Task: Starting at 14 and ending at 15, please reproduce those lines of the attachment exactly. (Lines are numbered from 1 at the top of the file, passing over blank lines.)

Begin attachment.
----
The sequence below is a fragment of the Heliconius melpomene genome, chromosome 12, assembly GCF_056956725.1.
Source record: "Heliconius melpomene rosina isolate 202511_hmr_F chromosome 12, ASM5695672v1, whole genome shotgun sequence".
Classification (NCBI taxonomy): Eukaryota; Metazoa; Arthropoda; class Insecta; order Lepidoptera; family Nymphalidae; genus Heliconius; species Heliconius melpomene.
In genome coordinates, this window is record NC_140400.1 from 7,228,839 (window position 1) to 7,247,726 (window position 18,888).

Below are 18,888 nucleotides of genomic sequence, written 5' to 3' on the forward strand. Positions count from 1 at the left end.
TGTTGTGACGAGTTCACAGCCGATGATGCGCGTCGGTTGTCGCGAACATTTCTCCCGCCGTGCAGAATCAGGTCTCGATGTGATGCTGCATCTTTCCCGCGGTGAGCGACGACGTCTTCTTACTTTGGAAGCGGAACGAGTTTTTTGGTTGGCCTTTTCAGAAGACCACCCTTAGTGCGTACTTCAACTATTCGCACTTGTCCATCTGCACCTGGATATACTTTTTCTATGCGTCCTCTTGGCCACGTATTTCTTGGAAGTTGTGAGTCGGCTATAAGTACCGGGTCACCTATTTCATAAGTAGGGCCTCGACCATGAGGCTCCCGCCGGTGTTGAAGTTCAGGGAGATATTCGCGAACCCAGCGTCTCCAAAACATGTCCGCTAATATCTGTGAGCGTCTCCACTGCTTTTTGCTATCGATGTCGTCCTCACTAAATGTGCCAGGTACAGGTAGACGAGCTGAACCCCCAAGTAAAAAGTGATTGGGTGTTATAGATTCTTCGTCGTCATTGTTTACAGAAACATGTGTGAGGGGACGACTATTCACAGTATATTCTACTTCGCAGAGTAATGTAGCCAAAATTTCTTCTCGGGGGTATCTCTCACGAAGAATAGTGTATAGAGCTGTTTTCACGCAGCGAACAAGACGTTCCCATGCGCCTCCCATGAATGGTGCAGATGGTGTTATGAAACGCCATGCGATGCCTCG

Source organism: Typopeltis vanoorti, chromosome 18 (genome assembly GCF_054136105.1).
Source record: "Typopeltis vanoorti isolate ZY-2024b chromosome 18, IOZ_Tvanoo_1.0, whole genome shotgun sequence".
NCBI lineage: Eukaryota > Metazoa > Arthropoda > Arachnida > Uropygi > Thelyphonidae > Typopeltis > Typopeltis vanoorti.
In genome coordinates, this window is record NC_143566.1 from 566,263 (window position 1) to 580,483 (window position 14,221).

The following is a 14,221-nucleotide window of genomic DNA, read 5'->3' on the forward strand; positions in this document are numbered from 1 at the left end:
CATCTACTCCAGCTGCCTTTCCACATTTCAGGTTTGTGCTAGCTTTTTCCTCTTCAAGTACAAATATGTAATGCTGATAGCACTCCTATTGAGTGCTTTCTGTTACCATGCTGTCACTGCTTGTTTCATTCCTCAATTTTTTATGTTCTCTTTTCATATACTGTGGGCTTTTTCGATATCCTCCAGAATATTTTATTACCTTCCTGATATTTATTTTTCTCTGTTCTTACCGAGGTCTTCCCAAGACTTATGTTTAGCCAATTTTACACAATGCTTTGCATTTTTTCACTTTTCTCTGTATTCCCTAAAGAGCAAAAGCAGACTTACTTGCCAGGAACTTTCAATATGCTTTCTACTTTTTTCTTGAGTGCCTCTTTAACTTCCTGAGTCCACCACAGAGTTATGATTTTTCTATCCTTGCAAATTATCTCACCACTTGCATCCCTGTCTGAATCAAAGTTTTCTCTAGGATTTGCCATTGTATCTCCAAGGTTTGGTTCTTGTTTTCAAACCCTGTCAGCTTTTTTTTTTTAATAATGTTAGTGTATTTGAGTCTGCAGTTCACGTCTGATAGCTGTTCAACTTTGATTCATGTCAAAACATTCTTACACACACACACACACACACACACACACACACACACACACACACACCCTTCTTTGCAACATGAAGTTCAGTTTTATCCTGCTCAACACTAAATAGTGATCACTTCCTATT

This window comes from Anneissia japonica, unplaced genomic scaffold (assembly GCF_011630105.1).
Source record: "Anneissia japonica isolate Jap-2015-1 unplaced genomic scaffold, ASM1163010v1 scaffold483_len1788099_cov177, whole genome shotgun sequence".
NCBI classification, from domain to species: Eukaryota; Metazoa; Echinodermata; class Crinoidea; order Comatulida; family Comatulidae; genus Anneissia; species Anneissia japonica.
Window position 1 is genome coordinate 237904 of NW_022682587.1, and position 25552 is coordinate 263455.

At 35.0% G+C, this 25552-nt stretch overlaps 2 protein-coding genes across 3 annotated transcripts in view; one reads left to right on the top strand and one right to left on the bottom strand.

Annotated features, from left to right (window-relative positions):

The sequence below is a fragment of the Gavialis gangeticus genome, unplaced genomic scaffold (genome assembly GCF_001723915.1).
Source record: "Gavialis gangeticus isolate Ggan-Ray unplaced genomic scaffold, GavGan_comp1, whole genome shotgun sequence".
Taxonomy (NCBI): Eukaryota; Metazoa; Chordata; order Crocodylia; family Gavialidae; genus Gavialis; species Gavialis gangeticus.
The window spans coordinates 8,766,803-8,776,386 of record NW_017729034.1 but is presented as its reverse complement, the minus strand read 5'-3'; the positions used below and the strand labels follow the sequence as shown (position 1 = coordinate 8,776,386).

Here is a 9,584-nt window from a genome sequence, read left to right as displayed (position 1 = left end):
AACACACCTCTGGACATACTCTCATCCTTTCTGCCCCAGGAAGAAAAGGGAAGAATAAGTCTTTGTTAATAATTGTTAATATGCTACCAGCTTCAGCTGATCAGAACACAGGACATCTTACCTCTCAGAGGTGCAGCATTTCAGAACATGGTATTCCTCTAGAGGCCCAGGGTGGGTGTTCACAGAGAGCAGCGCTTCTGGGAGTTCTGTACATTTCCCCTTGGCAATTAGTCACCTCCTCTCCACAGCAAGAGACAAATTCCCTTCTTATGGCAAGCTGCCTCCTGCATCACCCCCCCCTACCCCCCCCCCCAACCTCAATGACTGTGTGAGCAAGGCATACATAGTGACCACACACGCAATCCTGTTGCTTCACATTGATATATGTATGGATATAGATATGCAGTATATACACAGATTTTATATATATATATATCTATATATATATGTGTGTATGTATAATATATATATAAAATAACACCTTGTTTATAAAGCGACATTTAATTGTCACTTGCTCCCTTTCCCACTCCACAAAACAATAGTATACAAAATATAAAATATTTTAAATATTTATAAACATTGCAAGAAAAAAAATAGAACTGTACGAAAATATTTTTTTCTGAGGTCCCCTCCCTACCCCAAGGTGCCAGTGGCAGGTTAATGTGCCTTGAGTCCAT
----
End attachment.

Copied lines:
Source record: "Anneissia japonica isolate Jap-2015-1 unplaced genomic scaffold, ASM1163010v1 scaffold483_len1788099_cov177, whole genome shotgun sequence".
NCBI classification, from domain to species: Eukaryota; Metazoa; Echinodermata; class Crinoidea; order Comatulida; family Comatulidae; genus Anneissia; species Anneissia japonica.